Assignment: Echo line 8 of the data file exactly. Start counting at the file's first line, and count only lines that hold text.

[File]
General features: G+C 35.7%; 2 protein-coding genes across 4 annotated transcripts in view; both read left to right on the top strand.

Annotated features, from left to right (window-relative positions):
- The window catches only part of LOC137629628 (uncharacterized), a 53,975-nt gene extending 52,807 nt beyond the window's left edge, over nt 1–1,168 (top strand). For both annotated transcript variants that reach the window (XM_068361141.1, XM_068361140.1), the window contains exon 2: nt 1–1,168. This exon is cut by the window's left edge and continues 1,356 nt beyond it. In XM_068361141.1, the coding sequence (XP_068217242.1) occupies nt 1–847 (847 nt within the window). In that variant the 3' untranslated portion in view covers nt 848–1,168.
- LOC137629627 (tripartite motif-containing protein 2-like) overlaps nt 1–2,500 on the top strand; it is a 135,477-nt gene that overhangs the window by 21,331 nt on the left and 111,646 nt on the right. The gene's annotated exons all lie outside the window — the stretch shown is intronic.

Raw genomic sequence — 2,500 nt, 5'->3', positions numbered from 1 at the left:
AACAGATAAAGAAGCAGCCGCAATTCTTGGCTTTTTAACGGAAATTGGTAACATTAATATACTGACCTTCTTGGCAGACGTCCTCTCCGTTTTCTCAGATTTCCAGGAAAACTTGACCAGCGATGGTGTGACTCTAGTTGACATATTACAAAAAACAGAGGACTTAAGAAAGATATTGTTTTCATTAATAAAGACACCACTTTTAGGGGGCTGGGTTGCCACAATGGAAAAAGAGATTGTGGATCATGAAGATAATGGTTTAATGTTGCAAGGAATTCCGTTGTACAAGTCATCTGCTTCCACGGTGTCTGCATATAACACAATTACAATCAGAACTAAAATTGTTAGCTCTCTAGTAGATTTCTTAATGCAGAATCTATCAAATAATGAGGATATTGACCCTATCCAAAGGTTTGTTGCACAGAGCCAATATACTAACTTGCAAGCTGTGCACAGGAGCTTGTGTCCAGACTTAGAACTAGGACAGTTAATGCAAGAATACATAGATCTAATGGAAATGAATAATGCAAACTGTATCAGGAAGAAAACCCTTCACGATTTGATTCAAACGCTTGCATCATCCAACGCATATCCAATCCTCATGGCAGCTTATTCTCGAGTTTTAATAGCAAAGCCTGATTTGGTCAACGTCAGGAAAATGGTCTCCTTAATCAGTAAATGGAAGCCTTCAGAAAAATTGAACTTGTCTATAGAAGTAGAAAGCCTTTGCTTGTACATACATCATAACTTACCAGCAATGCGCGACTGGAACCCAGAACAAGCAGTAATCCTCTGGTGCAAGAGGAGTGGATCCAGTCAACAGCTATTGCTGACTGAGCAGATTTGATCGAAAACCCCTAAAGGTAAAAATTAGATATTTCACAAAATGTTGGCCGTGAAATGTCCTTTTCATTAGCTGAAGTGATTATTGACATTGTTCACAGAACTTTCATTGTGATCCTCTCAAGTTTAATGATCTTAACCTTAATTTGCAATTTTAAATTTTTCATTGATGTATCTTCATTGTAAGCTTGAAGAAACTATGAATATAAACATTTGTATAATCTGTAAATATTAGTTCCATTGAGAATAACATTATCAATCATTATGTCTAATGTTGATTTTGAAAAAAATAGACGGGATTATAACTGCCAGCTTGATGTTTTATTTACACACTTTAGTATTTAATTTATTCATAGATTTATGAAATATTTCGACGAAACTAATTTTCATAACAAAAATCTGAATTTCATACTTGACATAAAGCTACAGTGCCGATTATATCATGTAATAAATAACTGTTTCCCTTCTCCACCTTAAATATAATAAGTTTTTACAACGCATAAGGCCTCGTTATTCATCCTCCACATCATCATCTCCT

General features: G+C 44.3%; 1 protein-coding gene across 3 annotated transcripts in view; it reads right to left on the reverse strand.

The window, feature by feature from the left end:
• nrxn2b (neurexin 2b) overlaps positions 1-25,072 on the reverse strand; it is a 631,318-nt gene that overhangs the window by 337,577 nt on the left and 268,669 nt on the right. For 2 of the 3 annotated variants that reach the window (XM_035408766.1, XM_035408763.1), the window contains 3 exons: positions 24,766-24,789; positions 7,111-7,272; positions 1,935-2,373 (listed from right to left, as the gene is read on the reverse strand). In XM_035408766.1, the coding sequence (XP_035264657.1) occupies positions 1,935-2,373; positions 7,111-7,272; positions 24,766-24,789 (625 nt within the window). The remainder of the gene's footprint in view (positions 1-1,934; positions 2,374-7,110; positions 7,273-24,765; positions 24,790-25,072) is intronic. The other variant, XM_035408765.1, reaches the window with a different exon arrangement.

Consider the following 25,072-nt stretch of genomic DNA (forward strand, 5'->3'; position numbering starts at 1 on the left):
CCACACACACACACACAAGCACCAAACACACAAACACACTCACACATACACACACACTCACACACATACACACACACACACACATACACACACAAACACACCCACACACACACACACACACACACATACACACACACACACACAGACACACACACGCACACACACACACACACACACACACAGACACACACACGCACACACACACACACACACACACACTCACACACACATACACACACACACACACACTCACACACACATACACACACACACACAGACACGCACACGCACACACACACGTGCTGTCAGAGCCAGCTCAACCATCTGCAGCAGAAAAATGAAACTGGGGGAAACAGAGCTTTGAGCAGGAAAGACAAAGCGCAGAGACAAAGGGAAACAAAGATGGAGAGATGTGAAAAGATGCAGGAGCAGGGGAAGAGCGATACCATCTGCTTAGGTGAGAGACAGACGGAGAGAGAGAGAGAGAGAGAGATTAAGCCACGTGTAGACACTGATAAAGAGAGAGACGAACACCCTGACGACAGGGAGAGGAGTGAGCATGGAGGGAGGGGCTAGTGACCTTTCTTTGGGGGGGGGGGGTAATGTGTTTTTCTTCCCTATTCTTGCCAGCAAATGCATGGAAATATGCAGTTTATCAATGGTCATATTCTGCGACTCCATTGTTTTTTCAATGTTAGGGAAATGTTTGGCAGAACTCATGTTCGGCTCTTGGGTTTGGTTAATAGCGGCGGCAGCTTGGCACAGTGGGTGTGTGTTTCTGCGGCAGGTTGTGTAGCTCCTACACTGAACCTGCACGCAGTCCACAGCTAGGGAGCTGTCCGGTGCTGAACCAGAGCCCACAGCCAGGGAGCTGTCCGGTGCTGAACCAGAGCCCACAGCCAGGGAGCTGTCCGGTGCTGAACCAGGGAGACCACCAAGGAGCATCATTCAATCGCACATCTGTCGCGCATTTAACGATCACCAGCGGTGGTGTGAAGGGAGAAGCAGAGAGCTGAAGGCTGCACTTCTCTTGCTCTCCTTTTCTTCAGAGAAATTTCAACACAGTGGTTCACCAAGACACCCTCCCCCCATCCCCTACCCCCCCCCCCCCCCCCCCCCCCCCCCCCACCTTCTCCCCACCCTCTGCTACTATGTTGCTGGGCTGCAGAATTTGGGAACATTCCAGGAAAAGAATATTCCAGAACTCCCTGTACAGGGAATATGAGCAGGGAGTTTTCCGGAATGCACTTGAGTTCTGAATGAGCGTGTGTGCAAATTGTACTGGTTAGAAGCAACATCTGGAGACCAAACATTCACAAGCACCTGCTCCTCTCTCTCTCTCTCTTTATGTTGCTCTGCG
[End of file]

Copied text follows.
The window, feature by feature from the left end: